CabotHeath: One has to be very careful with employing tragedy in exploring migration and asylum, because it is very easy for it to become a caricature: as anthropologists and perhaps advocates, we can very easily reproduce the very images and narratives that certain publics – and bureaucratic audiences – want to be “tragic,” in a more simplistic sense. For instance, the “standard” refugee story, which speaks of displacement and violence, as well as those very real images of sea-death and unspeakable loss (in Lampedusa and in the Aegean) are often discussed as “tragedy,” in a way that does not do justice to their unspeakability. Moreover, as I and others show, such narratives themselves can cause profound violence and exclusion, demanding that persons present themselves as vulnerable victims in particular ways in order to gain protection. But tragedy, as a dramatic form, is much richer and more complex than that, and I think it is worth recuperating (just see Judith Butler’s recent book with Athina Athanasiou). It is about an active emotional encounter with one who is simultaneously self and other. The heroes of tragic drama were themselves often in exile, often seeking refuge, and they ultimately emerged as both the human heart of the polis and the city’s cast-aways. And don’t forget, the sovereign itself was often unjust (IE, Creon in Antigone), but the hero heralded a kind of city that could – perhaps only in death — transcend the sovereign. Through the encounter with the drama, the active is able to see him or herself in a kind of mimesis that catalyzes a release of a spirit of excess and emotion, as well as the capacity to see the world (and the self and the city) in a new way.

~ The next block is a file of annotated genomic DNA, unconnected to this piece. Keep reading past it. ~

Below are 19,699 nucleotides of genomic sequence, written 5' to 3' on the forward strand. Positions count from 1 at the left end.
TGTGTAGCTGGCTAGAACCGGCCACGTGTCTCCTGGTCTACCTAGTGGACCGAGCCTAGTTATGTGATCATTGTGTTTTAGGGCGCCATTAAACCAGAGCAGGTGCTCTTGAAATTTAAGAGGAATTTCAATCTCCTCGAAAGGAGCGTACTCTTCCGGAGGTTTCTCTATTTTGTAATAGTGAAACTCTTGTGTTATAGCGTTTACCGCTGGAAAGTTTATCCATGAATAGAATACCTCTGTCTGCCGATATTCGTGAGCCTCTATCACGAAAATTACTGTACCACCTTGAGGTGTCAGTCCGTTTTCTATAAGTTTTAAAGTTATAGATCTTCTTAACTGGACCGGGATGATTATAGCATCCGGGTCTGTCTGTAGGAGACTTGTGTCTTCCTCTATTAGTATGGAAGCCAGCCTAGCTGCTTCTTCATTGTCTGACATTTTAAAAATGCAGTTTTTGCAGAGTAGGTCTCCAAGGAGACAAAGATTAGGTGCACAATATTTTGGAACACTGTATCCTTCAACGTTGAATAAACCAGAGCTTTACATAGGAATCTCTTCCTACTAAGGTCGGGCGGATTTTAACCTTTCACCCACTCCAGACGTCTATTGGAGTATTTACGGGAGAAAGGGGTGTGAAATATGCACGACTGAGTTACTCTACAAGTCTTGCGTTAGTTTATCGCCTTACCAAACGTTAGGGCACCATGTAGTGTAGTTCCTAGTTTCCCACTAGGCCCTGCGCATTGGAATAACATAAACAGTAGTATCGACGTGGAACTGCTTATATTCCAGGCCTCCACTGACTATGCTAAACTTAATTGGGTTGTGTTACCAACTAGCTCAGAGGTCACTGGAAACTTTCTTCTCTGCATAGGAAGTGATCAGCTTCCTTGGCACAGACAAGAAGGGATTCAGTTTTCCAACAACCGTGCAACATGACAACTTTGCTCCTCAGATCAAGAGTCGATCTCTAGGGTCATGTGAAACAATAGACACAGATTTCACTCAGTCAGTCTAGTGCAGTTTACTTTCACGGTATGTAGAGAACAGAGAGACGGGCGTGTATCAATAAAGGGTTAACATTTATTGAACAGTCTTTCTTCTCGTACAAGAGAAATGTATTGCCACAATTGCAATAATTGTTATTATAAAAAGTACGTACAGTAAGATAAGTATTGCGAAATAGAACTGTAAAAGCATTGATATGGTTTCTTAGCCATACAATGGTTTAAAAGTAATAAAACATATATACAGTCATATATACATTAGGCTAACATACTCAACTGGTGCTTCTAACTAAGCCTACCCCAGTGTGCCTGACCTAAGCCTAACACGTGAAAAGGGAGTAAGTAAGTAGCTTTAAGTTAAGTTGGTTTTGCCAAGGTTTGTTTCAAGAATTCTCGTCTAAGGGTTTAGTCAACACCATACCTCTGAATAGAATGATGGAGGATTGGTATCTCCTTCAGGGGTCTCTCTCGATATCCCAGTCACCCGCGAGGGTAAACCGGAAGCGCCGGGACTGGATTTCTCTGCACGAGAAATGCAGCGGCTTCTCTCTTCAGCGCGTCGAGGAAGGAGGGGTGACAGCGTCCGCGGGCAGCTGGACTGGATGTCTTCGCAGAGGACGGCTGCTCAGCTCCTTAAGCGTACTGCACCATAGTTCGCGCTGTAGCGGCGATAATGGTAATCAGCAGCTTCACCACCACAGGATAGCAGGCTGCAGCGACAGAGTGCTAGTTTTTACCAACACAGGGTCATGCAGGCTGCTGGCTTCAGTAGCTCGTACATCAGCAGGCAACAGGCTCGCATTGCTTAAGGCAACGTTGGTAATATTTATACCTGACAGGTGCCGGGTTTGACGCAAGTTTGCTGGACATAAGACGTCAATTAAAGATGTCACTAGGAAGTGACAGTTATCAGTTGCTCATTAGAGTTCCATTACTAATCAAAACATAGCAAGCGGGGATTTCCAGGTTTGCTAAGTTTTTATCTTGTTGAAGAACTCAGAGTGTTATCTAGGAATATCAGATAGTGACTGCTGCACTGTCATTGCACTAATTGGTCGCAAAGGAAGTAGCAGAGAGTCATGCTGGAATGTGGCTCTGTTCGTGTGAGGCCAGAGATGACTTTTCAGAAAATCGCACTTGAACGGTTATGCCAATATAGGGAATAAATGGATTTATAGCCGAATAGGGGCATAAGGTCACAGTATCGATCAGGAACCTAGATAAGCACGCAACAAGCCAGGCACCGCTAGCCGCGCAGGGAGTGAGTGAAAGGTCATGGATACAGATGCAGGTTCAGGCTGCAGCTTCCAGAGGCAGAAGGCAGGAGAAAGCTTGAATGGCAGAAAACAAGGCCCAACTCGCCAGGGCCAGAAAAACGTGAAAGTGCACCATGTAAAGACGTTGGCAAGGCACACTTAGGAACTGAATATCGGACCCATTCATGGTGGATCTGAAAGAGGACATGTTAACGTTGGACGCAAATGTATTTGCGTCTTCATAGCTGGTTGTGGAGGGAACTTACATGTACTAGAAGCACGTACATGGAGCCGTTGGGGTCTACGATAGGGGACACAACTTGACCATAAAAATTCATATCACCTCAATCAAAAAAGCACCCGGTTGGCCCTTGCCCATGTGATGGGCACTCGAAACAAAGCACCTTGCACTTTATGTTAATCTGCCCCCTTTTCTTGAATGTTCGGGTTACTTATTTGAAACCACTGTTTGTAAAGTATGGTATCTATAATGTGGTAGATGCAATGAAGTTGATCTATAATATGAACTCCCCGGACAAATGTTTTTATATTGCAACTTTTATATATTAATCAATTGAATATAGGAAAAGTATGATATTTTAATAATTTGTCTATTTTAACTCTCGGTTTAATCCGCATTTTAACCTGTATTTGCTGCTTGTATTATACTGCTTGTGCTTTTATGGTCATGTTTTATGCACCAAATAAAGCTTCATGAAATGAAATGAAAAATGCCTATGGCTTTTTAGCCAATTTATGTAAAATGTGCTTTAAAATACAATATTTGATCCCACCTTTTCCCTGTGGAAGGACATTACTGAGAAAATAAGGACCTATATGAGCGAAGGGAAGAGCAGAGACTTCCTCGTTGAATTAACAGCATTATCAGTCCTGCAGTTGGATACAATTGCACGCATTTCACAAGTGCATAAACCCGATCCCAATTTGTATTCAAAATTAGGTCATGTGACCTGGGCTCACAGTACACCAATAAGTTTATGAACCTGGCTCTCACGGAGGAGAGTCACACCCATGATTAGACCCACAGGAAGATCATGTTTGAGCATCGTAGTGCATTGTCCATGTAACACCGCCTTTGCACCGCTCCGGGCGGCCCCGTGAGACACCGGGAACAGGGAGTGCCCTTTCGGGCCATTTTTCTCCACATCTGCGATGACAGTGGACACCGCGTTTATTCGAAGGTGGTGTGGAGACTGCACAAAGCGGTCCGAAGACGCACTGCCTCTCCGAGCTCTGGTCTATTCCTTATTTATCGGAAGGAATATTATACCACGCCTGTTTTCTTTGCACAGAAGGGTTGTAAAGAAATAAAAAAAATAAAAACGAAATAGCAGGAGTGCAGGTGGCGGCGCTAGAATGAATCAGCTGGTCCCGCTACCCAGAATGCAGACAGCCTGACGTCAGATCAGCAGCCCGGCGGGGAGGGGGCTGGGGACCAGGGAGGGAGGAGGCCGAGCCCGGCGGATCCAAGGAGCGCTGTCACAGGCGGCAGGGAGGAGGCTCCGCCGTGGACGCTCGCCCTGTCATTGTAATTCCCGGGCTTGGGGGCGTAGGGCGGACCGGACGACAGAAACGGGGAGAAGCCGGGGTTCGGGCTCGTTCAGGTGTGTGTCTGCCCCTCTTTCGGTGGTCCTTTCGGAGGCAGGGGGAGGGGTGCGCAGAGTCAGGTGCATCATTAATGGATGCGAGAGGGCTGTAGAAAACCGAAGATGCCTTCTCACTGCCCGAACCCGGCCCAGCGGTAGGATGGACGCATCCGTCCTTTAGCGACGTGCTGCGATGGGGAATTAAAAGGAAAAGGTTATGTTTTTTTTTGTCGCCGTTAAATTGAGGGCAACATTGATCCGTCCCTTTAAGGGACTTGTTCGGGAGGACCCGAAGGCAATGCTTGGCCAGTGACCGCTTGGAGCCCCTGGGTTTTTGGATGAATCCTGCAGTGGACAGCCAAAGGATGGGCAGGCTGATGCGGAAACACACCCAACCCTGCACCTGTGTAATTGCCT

In contemporary Greece, tragic drama is often a source of humor  (just see the classic film Never on Sunday), of joking but penetrative commentary, and it also haunts the archaeological landscape. I settled on the image of the Eumenides as a kind of backdrop to the book because it provided a way to think of justice outside the formal framework of judgment, as well as the transformative effects of events that happen at the margins of formal law. The book is about just that. In writing, I also became more and more interested in the overlaps between the similar aesthetics that characterize the law, ethnographic writing and knowledge, and tragic drama (in the more complex sense). The case, the interview, and other forms endemic to both asylum seeking and ethnography all contain aspects of “social drama” (see Llewellyn and Hoebel, Gluckman, and Turner). What I found in my examination of encounters between asylum seekers and NGO workers is that transformation (of opinions, of norms, of advocacy strategies, and of ethics) were overwhelming aspects of the experiences of aid workers and in many cases asylum seekers as well. These transformations, however, were NOT always redemptive. But there was a dialogical aspect to them, even in their moments of violence. Finally, an emphasis on the tragic – an overwhelming sense of the impossibility for ameliorative action on the part of aid workers — provided a way for me to characterize the humanitarian ethics at work at the NGO.